# How to determine the critical values of ACF?

I have a sample of 1000 data points and I used it as the training sample to forecast with Timeseries. My lecture suggested me comparing the ACF with its critical values (upper and lower) numerically rather than looking at the graph.

Here are my ACF values: Question: How do I come up with the upper and the lower critical values for the ACF? Is there any function in R to yield these values?

• You mean the range()? – user81847 Dec 7 '15 at 8:35
• @Pascal No. I mean, how to determine cut off or not by ACF value? – Shieryn Dec 7 '15 at 8:53
• So it is not upper and lower. Please edit. – user81847 Dec 7 '15 at 8:54
• @Pascal What is it called? – Shieryn Dec 7 '15 at 8:57
• Are you looking for critical values for ACF so that you could determine the statistical significance of each lag? Like in a graph, you would have ACF bars and a line representing the 95% critical value; the bars that stick out are statistically significant. – Richard Hardy Dec 7 '15 at 9:32

Based on this source, it looks like under the null the autocorrelation is asymptoticaly standard normal. The 5% critical values of the autocorrelation at any given lag $d$ ($d \neq 0$) are

$$\pm \frac{1.96}{\sqrt{T-d}}$$

where $T$ is the sample size.

In your case, $T=1000$, so the critical values for lag 1 are $\pm \frac{1.96}{\sqrt{1000-1}} \approx 0.06201$, for lag 2 are $\pm \frac{1.96}{\sqrt{1000-2}} \approx 0.06204$, and so on.

Mind also a note from another source:

Additionally, in small sample conditions ... this test may be overly conservative such that the null hypothesis is rejected (residuals indicated as non-white) less often than indicated by the chosen significance level (Lutkepohl, 2006).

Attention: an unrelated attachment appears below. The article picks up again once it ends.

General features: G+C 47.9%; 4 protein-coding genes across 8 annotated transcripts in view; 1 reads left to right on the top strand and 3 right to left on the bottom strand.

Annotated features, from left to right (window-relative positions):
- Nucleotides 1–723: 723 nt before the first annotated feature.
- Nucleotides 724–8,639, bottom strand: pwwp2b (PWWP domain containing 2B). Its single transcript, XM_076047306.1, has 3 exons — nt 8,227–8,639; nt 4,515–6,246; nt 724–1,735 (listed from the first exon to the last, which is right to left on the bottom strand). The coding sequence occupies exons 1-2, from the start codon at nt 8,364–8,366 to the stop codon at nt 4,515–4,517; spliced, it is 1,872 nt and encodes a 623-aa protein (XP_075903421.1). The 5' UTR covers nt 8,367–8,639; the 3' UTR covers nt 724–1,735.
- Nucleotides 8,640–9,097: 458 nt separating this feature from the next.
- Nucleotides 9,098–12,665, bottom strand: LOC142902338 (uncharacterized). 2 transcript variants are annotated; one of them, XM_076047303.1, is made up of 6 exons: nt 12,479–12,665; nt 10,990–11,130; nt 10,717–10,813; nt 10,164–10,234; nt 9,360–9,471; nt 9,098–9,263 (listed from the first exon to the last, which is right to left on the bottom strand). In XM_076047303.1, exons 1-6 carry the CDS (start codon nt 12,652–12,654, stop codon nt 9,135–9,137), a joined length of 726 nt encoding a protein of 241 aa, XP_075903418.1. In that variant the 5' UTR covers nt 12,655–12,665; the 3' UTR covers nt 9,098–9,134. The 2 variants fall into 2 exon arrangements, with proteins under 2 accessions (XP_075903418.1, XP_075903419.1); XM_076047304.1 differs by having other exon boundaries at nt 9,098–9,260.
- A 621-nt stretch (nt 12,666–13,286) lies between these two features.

However, it is not likely to be relevant for a sample as large as 1000.

• Is that different critical value between lag 1 , lag 2, lag 3 and further? i thought the critical value in one graph is the same. :D Because in my experience, the graph that i used to make, The line is constant. is there any syntax in R to help me get the critical value? – Shieryn Dec 8 '15 at 1:24
• Yeah, that is a bit puzzling since the line in ACF graphs is typically flat. The critical values are almost the same, at least when the sample size is large and you do not consider very distant lags (just the first few). – Richard Hardy Dec 8 '15 at 7:43
• How many sample is it that called large? in R, it's flat. which formula to calculate the critical value that flat? how about the PACF? do you have any references? – Shieryn Dec 11 '15 at 9:49

Since the standard deviation of the acf is approximately = 1/SQRT(NOB) it is so approximate that it is practically useless for large sample sizes . If your "reason" for obtaining critical values is to automatically identify the form of the ARIMA model , you can stop right now ! . Identification of a reasonable starting model for the ARIMA structure is better conducted via approaches like the Inverse Autocorrelation Function http://www.jstor.org/stable/2982488?seq=1#page_scan_tab_contents which is the basis of how AUTOBOX (a piece of software that I have helped develop) effectively solves the riddle.

• Regarding your first sentence, isn't the approximation working better when the sample size is large than when the sample size is small? I thought it works fine for large samples (e.g. 1000 observations). – Richard Hardy Dec 7 '15 at 21:37
• I don;t think so after having a long history analyzing simulated data and "obsering/cataloging" over-modelling suggested by this "rule of thumb" . . The larger the number of observations normally leads to "more correct" estimates but not in this case as there is a vast over-statement regarding the possible significance of sample acf's or pacf;s – IrishStat Dec 7 '15 at 21:46
• There is nonsense and there is nonsense but the most non-sensical thing of all is statistical nonsense ! – IrishStat Dec 7 '15 at 21:50

According to this source, there are two kinds of critical value for ACF. 2/SQRT(N), where N is the sample size, is a simple approximate confidence interval to judge whether the series is significantly random under the null hypothesis. But, if you want to determine cut-off or not, you can use large-lag standard error that calculate the standard error of ACF at the shorter lags. For more details, please visit the link I provide above.

• It would be nice for readers of this answer to get more details without having to check the linked reference, – Xi'an Feb 9 '16 at 10:21